The Fiscal Cushion
Environmentalists heaved a sigh of relief earlier this month when, as part of its “fiscal cliff” legislation, Congress extended tax credits for utility-scale wind-energy projects. (The legislation also loosened the rules, covering projects whose construction began, and weren’t just “placed in service,” during the covered years.)
The funding bill also included other green-friendly provisions, many of which have gone largely unheralded. Most are merely extensions of existing benefits that had expired or were set to expire, but in this day and age, few greens are complaining.
Cleaner fuels: The legislation included tax credits and depreciation rules that support cellulosic ethanol and revived a biodiesel tax credit that expired at the end of 2011. Algae has also earned a spot as a favored biofuel.
Plug-in electric motorcycles: A 2009 tax credit was extended for electric motorcycles and scooters that gives buyers a break of up to 10 percent of the purchase price, up to $2,500.
Green remodeling: Homeowners can get a $500 tax credit on personal taxes for making certain energy-efficiency improvements to their primary residence. The provision expired in 2011, but has been extended retroactively to 2012 and forward through 2013. It covers 10 percent of your tab for energy-efficient upgrades -- from air conditioners and refrigerators to home insulation and new windows -- up to the $500 cap.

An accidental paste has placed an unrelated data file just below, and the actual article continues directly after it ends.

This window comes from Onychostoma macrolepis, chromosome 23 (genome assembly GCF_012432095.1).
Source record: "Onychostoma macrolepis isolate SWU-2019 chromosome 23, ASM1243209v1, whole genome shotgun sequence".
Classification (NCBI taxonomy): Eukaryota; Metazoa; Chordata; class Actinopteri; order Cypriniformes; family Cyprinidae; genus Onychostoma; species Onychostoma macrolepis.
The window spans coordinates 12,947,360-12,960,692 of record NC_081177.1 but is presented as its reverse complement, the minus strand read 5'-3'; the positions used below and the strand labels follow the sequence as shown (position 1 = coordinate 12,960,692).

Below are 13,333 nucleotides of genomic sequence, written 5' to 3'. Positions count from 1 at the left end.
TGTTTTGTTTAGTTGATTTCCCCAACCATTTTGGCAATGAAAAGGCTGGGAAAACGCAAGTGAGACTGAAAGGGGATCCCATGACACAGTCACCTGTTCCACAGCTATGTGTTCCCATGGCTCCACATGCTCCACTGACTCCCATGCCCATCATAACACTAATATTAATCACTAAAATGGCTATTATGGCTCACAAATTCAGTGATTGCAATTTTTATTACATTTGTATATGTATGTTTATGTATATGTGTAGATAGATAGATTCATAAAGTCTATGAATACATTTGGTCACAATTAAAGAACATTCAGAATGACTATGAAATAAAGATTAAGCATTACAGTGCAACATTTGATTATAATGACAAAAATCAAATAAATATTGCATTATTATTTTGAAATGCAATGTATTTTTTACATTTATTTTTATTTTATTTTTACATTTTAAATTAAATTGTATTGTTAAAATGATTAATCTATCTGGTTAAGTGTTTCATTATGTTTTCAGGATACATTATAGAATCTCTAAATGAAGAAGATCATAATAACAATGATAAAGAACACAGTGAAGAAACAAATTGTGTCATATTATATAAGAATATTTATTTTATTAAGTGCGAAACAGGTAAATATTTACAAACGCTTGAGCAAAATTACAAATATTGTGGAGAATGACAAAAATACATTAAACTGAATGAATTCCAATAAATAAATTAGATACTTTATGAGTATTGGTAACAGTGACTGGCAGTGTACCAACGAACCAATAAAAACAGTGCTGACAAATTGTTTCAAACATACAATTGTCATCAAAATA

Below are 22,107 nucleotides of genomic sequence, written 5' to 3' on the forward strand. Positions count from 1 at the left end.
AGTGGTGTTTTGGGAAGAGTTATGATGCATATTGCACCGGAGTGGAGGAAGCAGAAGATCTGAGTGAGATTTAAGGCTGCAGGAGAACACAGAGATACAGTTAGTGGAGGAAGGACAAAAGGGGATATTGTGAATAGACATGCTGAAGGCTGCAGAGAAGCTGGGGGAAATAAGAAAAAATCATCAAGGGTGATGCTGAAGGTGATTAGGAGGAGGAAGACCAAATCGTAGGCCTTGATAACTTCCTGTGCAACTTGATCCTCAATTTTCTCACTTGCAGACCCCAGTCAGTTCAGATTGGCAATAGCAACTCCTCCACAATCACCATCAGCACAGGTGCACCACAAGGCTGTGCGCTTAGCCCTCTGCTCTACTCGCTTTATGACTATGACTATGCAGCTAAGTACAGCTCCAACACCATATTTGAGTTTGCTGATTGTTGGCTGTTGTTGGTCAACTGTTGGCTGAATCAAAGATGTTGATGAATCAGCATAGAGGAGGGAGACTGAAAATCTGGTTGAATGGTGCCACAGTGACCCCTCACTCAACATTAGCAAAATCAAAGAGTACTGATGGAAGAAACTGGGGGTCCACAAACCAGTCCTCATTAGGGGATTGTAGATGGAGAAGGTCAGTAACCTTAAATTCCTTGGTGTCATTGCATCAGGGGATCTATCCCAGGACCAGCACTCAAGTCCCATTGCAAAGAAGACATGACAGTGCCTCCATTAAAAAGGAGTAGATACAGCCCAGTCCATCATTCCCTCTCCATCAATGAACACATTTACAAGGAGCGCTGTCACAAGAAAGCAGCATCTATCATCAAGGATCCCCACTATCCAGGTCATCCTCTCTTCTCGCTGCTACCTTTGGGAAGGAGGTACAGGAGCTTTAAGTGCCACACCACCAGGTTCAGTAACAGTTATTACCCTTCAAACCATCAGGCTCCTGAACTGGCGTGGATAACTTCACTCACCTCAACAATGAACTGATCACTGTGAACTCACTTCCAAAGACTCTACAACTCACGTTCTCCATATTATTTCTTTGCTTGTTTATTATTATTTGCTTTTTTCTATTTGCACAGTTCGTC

New green homes: The Business Tax Credit for New and Renovated Energy Efficient Residences offers a $2,000 tax credit to contractors or developers. It also expired in 2011 and has been extended retroactively to 2012 and forward through 2013.
Transit deductions The fiscal cliff legislation restores a provision that allows transit commuters to take a pretax deduction of $240. In 2012, commuters who drove a car and parked could take the $240, while transit users were limited to $125.
Just in case you were beginning to think Birkenstock-wearing legislators had taken over Capitol Hill, Congress also helped out the oil and gas industry by keeping dividend tax rates equal to capital gains tax rates, and extending tax credits for coal produced on Indian tribal land.
Image by iStock/deliormanli.
Reed McManus is a senior editor at Sierra. He has worked on the magazine since Ronald Reagan’s second term. For inspiration, he turns to cartoonist R. Crumb’s Mr. Natural, who famously noted: “Twas ever thus."